US gov seeks space billboard ban
The sky's the limit
Updated The US government is seeking powers that will allow it to ban billboards in space. The Federal Aviation Administration has put forward plans to amend regulations so it can prohibit "obtrusive" advertising in zero gravity. The fear is not about adding to the already growing band of space junk but about retaining space as a thing of wonder rather than a giant advertising hoarding.
"Objects placed in orbit, if large enough, could be seen by people around the world for long periods of time," the FAA said in a regulatory filing, Reuters reports. "Large advertisements could destroy the darkness of the night sky."
The news agency adds that outsized billboards deployed into low Earth orbit could "appear as large as the moon". A chilling prospect indeed. Imagine a far future where children know portions of the night sky as Pepsi, Nike and Virgin Galactica rather than as Capricorn, Taurus and Virgo.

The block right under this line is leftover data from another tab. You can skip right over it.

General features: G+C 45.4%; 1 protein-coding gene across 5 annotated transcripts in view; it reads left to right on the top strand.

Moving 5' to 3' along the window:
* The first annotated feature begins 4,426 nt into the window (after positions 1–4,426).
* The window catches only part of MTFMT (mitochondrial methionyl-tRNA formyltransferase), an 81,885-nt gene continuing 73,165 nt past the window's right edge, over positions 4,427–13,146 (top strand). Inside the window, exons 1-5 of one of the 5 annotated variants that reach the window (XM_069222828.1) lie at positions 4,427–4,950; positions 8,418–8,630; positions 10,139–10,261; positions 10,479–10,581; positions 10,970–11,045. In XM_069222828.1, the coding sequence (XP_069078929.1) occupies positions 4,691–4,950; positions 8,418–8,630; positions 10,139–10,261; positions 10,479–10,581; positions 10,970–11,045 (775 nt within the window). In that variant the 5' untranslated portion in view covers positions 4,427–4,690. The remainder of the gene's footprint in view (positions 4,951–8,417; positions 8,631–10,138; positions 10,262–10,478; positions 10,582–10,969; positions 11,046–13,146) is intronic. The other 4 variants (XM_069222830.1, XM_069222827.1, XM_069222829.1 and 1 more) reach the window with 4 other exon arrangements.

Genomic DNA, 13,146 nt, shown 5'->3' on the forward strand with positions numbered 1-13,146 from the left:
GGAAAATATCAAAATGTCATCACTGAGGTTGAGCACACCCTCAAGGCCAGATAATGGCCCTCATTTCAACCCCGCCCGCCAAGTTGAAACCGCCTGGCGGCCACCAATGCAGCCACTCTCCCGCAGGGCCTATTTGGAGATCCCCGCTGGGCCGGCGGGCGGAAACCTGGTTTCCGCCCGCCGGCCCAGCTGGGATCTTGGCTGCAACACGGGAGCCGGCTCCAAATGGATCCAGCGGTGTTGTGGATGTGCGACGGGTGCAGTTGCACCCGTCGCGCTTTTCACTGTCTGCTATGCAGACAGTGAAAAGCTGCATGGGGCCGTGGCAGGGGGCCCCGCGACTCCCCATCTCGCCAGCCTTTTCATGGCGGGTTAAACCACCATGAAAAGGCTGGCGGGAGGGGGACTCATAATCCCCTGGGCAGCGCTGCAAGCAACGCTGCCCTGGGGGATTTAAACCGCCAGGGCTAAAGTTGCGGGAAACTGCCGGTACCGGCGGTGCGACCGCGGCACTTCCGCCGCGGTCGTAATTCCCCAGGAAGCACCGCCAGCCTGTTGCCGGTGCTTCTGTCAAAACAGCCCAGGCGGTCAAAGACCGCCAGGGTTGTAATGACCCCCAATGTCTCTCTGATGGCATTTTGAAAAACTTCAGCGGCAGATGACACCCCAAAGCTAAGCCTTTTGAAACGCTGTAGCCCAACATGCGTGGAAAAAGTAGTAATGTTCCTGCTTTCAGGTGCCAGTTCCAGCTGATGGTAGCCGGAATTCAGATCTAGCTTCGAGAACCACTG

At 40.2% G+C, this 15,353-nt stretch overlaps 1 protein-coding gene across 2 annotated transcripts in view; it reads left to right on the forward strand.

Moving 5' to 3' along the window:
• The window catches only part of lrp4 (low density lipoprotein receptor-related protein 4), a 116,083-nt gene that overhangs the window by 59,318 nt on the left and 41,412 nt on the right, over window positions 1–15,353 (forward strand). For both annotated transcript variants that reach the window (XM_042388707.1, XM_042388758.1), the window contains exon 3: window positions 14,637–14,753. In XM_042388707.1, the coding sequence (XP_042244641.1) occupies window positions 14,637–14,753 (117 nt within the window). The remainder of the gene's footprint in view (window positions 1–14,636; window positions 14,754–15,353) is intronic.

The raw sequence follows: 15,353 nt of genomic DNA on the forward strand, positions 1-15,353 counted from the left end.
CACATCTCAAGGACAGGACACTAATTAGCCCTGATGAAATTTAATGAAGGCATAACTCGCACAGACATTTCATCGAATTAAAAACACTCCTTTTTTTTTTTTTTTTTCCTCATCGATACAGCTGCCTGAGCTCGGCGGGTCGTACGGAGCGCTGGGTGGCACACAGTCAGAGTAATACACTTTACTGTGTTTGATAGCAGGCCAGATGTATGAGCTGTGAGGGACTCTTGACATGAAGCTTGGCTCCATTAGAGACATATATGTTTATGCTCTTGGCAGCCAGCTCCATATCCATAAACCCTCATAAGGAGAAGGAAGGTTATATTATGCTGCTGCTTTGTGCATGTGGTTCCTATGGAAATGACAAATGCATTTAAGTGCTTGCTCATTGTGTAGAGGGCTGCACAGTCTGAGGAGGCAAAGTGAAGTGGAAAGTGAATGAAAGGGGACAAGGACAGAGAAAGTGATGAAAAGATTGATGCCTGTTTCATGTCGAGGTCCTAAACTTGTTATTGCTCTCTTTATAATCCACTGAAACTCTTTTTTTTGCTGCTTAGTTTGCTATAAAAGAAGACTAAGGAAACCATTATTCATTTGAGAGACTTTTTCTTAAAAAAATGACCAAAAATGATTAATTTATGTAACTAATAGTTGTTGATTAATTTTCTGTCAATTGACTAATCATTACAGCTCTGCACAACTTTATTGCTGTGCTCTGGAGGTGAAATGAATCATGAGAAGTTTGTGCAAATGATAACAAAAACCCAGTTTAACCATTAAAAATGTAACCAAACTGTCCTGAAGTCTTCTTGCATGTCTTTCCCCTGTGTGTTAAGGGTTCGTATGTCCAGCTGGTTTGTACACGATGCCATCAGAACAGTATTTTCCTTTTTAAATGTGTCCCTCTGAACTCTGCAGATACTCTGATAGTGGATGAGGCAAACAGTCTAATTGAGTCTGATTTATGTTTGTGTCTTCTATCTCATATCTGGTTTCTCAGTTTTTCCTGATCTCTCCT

Granted, watching astronauts avoiding hoardings punting The Sun newspaper might make space walks more entertaining. But the threat of evil geniuses using oversized board's to blot out the Sun's rays, a la Montgomery Burns, is surely one that ought to be contained. James Bond might be pretty good at dealing with evil kitty-stroking maniacs bent on world domination and armed with laser beams. But strategy boutique types armed with flip-charts and out of this world ad campaigns form an altogether different threat.
On the other hand the space billboard ban may be just so the US itself has a clear field of fire for its space cannons, as Reg reader Matt and others have pointed out. ®